Sunday, September 25, 2011

Disarming the Plot Monster

On our beach walk this morning we were lucky to find Judy Irvin Kuns, the author of the middle grade novel, While You Were Out, (Dutton Children's Books), just coming out of the water.

She was kind enough to stop and share some thoughts on how she's learning to swim past what she calls the "plot monster."

Her guide? Jane Vandenburgh's
Architecture of the Novel.

With any luck, Judy's thoughts on plot will help you swim past the plot monster, too:

As a child, I was certain there was something lurking under my bed at night--a big hairy beast of a thing--that was just waiting for an arm or a leg to dangle over the edge so it could snatch a limb and pull me under and I would never be seen again.

Today, that’s pretty much how I feel about plot. The only difference is that the plot monster doesn’t confine itself to the narrow space beneath my bed. The plot monster follows me everywhere I go.

So I decided to try and vanquish my dread and face the plot monster head on. I would read every book and article I could find on plot and I would disarm him once and for all. But my plan only managed to further confuse, confound and overwhelm me until I felt completely incapable of attempting even the briefest, simplest of stories.

Enter Jane Vandenburgh. With her casual tone and sense of humor, Vandenburgh immediately felt like someone I could trust. “We need only to think about plot in order to feel lost,” she says in her book, Architecture of the Novel.

Vandenburgh maintains that my story is not something I have to create. It already exits. It has chosen me, not the other way around. All I have to do is uncover it, expose it to the light, and I can do this by the simple act of writing scenes. That’s all. Just scenes. Oh joy! I can do that.

But wait. What about that oft repeated “rule” that says, in novel writing, the whole must be greater than the sum of its parts?

Vandenburgh assures us that we can learn the whole by creating the smallest of its parts.

And for right now, that’s enough. If it’s not meaningful yet, it will be when you make it that way. And you will do this only after observing all the other scenes you have written prior and subsequent to this particular one. Be patient. “Nothing will be as random as it might first appear.”

“There will always be a reason your story has asked you here,” she says, “as the scene contains something it needs for you to find.” I love the treasure hunt feel of this statement, not to mention the challenge put forth. All of a sudden it feels like a game rather than a chore. Reading this, I felt as if a huge weight had been lifted off of me and placed on the story itself.

So as your simple little scenes accumulate, they start bumping into each other and begin talking amongst themselves. Just leave them alone. They’re making their own plans.

And just when I felt I couldn’t get any giddier at the simple doableness of this, Vandenburgh adds, (in not so many words) oh and by the way, forget about any kind of organization. No chapters, no outline (“Keep the blueprints in the tube.”), no back story. Scenes only. And don’t try tucking memories into scenes, either. Memories are back story and back story is a plot concern. We’re not going there, remember? When a memory presents itself, just write it as a scene and worry about where it will go later. (I LOVE this woman.)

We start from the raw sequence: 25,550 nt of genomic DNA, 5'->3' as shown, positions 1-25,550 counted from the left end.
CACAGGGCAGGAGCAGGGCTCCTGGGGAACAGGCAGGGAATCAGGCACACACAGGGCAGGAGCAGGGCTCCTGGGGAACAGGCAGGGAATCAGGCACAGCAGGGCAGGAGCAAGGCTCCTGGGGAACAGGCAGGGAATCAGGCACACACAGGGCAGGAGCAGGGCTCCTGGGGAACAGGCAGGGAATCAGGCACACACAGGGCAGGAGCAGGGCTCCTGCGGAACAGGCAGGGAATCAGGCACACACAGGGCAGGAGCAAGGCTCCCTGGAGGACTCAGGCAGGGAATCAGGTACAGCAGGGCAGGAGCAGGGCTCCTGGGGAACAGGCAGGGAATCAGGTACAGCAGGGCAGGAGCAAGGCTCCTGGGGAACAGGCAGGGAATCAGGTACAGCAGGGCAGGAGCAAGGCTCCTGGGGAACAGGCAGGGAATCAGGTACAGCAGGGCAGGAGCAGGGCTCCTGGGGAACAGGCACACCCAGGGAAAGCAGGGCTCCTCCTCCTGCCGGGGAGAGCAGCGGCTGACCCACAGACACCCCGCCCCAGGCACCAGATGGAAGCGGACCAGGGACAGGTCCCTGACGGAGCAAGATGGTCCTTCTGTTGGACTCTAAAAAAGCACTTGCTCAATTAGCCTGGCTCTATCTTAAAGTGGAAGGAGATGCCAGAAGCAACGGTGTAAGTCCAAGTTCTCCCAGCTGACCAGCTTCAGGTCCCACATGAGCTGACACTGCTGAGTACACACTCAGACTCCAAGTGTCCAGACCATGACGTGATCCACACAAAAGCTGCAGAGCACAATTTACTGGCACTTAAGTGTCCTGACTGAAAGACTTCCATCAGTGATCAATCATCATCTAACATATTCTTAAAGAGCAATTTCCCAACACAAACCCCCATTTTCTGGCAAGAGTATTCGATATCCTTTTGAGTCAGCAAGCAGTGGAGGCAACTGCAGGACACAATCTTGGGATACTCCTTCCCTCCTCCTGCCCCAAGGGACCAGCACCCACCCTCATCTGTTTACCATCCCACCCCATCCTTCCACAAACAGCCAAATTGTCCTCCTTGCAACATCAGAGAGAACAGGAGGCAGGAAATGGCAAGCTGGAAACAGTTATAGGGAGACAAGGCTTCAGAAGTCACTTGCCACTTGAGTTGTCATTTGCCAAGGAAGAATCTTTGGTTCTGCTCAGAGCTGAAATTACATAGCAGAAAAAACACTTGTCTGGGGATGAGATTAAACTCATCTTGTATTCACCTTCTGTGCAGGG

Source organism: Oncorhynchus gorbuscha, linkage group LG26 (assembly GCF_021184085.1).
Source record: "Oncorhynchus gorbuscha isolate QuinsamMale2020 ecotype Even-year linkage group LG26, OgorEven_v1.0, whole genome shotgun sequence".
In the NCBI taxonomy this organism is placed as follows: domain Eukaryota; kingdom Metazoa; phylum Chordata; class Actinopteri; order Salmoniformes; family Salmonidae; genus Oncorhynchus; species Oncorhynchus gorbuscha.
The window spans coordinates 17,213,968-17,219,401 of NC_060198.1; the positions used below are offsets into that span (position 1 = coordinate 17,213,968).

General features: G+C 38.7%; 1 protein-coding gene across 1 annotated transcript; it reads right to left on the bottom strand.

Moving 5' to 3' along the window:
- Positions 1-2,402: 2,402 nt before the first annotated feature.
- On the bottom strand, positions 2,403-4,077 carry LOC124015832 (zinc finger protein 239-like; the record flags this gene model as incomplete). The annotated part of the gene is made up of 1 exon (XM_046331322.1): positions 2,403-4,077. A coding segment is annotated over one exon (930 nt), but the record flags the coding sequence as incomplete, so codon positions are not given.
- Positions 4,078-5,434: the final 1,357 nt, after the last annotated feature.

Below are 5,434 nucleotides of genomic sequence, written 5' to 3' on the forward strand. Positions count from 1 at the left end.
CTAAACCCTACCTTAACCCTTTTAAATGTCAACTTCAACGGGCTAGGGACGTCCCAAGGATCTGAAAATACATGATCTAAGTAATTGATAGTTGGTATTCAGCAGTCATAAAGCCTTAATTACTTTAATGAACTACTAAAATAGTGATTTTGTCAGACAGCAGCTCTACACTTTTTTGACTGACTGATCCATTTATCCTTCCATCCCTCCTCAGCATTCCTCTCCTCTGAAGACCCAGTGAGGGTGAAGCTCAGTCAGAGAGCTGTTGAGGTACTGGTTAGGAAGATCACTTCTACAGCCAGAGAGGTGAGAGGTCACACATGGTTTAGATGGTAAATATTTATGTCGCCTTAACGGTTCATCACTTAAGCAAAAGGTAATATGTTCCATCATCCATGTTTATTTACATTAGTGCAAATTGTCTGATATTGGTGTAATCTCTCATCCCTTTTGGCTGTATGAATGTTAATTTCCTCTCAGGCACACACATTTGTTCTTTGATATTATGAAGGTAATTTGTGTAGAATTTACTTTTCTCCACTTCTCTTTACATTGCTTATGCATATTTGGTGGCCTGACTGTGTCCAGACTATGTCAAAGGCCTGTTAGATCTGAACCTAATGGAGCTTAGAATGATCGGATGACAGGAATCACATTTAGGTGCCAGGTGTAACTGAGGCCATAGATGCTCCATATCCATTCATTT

“Background, if ignored, will almost always take care of itself,” she says. Which sounds very similar to what one of my beloved Vermont College mentors, Brock Cole, told me so many years ago. “Take care of the small stuff and the big stuff will take care of itself.”

And as if all of this good news wasn’t enough, Vandenburgh explains that writing in scenes removes the need to explain things. But don’t think you can get away with just gazing at your scenes as if looking in through a window. Oh, no. You must “go to the door, turn the handle, open that door and step into your story.”

Exposed to the light and confronted by you advancing one scene at a time, the plot monster shrinks to a dust bunny.

For more information on Jane Vandenburgh, visit:

And to learn more about Architecture of the Novel, take a look at:

Judy Irvin Kuns is a graduate of the MFA in Writing for Children and Young Adults program at the Vermont College of Fine Arts. Her first middle grade novel, While You Were Out, (Dutton Children's Books), was a Junior Library Guild Selection and winner of the Paterson Prize for Books for Young Readers. An excerpt of her middle grade novel, The Family of Things, was selected as a finalist in the Katherine Paterson Prize for Young Adults and Children’s Writing sponsored by Hunger Mountain Journal of the Arts. She lives in Sandusky, Ohio.


Andrea Mack said...

I really liked this low pressure perspective on a complex issue - thanks for sharing this interview.

Augusta Scattergood said...

Just what I needed, right now. This afternoon I shall visit a bookstore/ library/ kindle and come away with two books, Judy's and the Architecture of the Novel. Thanks for sharing, Bruce!

Anonymous said...

Thanks, Judy!I love the idea that background, if ignored, will take care of itself.

Ann Angel